Hello! It’s been a bit longer than usual, I’ve been a bit slower with reading this week as I’ve been focusing on my course. I’m nearly through it now though, which means that I’m getting back to reading! So I’m finally getting to sit down and write some reviews on a couple of books that I’ve finished reading over the past week or so. The book that I’m reviewing for today’s post is not a new read for me. I’ve read it once before years ago and I loved it. Then recently I have seen it on a bookstagram posts and I really wanted to re-read it. So I did.
The Little Paris Bookshop is a contemporary fiction novel and also a romance novel too. The edition that I own was published in April 2015 by Abacus, spanning 320 pages. It was translated by Simon Pare. I’ll pop the synopsis, copied from the back of the book, below for you so you can get a sense of the plot.
On a beautifully restored barge on the Seine, Jean Perdu runs a bookshop; or rather a ‘literary apothecary’, for this bookseller possesses a rare gift for sensing which books will soothe the troubled souls of his customers.
The only person he is unable to cure, it seems, is himself.
But when an enigmatic new neighbour moves into his eccentric apartment building on Rue Montagnard, Jean is inspired to unlock his heart, unmoored the floating bookshop and set off for Provence in search of the past – and his beloved.
Throughout this book, we follow Jean Perdu as he comes to terms with 20 years of loss and grief. Up until meeting his new neighbour, he has always been able to keep his feeling and emotions in check. All of the dangerous memories that could bring everything crashing down stored safely behind a door that must never be opened. But now, it is open and all the feelings and memories are rushing out. Jean sets out on a trip, that he should have done years before in search of the past, to help him come to terms with what could have been and what now is.
This book to me, is a little slice of comfort. I have always had a soft spot for Paris and France in general. It was the first country I ever visited out of my home country on my own. The language was the first I learned after my native tongue. This book captures Paris and other aspects of France so perfectly. When I read it, it almost feels like I am back there, walking the streets and listening to the sounds and smelling the smells that make Paris what it is. It makes me feel so content. Which is probably one of the big reasons why I love this book so much.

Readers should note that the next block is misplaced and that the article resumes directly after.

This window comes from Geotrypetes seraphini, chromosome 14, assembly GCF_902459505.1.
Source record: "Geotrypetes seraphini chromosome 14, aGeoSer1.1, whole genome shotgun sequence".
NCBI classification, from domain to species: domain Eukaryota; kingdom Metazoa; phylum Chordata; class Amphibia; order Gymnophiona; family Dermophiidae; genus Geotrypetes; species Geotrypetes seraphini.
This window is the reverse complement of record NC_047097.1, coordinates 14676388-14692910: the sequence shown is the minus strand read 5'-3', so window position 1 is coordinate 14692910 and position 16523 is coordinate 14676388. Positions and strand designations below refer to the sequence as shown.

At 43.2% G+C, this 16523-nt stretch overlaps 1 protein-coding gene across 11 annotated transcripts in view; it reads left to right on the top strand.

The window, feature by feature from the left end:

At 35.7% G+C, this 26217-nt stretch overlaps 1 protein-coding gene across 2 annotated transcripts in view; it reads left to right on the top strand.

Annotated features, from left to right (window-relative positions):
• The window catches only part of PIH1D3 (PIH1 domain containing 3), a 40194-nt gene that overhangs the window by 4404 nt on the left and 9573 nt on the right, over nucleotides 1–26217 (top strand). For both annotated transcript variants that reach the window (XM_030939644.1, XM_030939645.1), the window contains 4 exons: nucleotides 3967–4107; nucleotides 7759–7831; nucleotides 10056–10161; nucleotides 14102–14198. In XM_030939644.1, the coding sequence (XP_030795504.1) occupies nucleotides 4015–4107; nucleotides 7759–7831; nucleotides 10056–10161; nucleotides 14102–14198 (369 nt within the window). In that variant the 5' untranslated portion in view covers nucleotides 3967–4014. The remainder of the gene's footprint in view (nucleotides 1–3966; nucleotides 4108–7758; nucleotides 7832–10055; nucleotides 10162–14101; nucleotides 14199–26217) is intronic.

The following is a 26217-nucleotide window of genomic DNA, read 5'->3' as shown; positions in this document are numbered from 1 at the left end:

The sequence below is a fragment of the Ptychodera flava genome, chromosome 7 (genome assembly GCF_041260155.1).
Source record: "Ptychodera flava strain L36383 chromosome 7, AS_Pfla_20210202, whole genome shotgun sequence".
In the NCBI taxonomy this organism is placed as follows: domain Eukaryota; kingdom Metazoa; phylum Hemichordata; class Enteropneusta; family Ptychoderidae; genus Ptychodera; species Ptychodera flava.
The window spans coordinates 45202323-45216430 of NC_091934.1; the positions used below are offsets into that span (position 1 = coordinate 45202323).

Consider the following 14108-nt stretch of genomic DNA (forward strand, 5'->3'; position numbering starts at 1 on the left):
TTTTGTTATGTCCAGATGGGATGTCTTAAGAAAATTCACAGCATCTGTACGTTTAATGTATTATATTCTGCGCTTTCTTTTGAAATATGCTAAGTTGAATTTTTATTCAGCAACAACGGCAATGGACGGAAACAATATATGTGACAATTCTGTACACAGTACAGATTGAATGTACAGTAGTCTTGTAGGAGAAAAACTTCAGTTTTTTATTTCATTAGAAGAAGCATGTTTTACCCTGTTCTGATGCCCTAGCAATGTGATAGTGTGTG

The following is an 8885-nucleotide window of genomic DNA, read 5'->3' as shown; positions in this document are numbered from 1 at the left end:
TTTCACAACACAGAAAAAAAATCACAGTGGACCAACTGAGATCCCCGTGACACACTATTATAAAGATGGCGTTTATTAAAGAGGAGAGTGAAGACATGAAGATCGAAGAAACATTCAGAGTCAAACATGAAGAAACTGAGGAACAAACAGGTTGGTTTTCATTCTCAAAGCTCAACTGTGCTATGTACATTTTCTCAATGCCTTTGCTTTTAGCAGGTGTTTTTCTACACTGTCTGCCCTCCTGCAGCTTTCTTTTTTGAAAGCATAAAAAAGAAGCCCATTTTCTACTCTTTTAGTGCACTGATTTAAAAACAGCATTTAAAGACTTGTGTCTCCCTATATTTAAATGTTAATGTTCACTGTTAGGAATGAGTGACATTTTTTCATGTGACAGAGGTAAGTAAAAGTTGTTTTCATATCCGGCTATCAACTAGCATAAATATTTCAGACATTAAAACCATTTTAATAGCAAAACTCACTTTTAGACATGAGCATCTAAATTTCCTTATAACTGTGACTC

I also love the idea of a literary apothecary. If you love books anywhere near as much as me, you’ll probably know how powerful a good book can be. You’ll know, how comforting and almost medicinal the process of reading is when you have any inner turmoil going on. It takes you away from yourself for a moment and let’s you breathe. I wish something like this was a thing everywhere. You could walk in and have a chat, and you get a book or two that will help you for whatever you need right then. It’d be great!
There are a few things with this book that I’ve seen other people put off by, like the pace is a little slow in places, but I believe that what the book is saying can overcome that, at least for me, and make it worth it. This book is very much about living, and I find it’s very hard to find a book about that. It’s easy to write about death or dying, it happens in every murder mystery or tragic romance book. But it’s not often we get a book about living. Realising the error of not being present and overcoming our emotions and problems to the point we are simply existing. I think this book, at least gives a very noble attempt at doing that.
All in all, I love this book. I love it’s message and that little sense of comfort that it gives me when I read it. It’s something that I will read over and over again. It’s such a lovely sentimental read to me. I also found another book on my shelf that I haven’t read, by Nina George called The Little Breton Bistro and that seems to be similar and I’m looking forward to sitting down to read that too! I’d definitely recommend giving The Little Paris Bookshop a go and seeing what you think. I personally, think that it’s lovely!
Star Rating /5
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